Ethnicity and Crime

HideShow resource information
  • Created by: HLOldham
  • Created on: 30-04-16 11:40
View mindmap
  • Ethnicity and Crime
    • African-Caribbean people and Asian people are over-represented in the official statistics and prison population
    • 2001-2001 Home Office
      • Black people were 8 times more likely to be stopped and searched than whites
      • Ethnic minorities are more likely than whites to be victims of crime
      • Police record about 50,000 radically motivated crimes each yeat
        • Many others go unreported or unrecorded
      • Black men are more likely to receive a custodial sentence for a similar offence, and to receive a longer sentence for it
    • Prison Rates
      • Ethnic minorities are over-represented in prisons
      • Black British prisoners form about 19% of the total prison population, about 7 times higher than would be expected in terms of their presence of the population
      • HOWEVER... self-report studies suggest that ethnic minorities have lower rates of offending
    • Why?
      • POLICE TARGETS - 6x more likely to be stopped & searched than whites
        • Philips and Bowing (2007), since the 70s the black community have been over-policed
      • DIVERSITY OF AREAS - more likely to police deprived areas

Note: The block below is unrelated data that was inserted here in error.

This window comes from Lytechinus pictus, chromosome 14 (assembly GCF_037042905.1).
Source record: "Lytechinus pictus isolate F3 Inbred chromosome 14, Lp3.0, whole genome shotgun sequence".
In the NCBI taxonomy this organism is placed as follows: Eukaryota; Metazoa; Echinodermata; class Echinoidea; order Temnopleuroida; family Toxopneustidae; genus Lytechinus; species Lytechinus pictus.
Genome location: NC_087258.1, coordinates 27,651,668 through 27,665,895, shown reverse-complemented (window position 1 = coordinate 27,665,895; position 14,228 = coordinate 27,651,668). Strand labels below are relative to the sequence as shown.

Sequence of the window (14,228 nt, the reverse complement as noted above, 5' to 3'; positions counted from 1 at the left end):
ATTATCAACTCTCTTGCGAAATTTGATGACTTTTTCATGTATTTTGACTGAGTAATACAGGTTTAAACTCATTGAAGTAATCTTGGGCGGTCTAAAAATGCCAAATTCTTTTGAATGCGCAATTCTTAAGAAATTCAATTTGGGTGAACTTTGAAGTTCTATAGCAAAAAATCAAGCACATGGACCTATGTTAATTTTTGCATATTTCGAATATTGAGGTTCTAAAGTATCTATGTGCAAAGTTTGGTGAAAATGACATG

• Ethnic minorities make up a large proportion of the underclass (strain theory)
      • INSTITUTIONAL RACISM - stereotypes
      • SOCIAL THEORY - labeling theory and moral panics
        • Media/police opinions/ public opinions
      • SUBCULTURES - due to social isolation in mainstream society
    • Facts
      • Recorded crime only provides a partial view of crime
      • It is hard to investigate whether the CJS is racist
      • To investigate the CJS you would need more self-report studies and other comparable data to make a judgement
      • This is not available
        • To investigate the CJS you would need more self-report studies and other comparable data to make a judgement
        • Methodological problems

Comments

No comments have yet been made

Similar Sociology resources:

See all Sociology resources »See all Crime and deviance resources »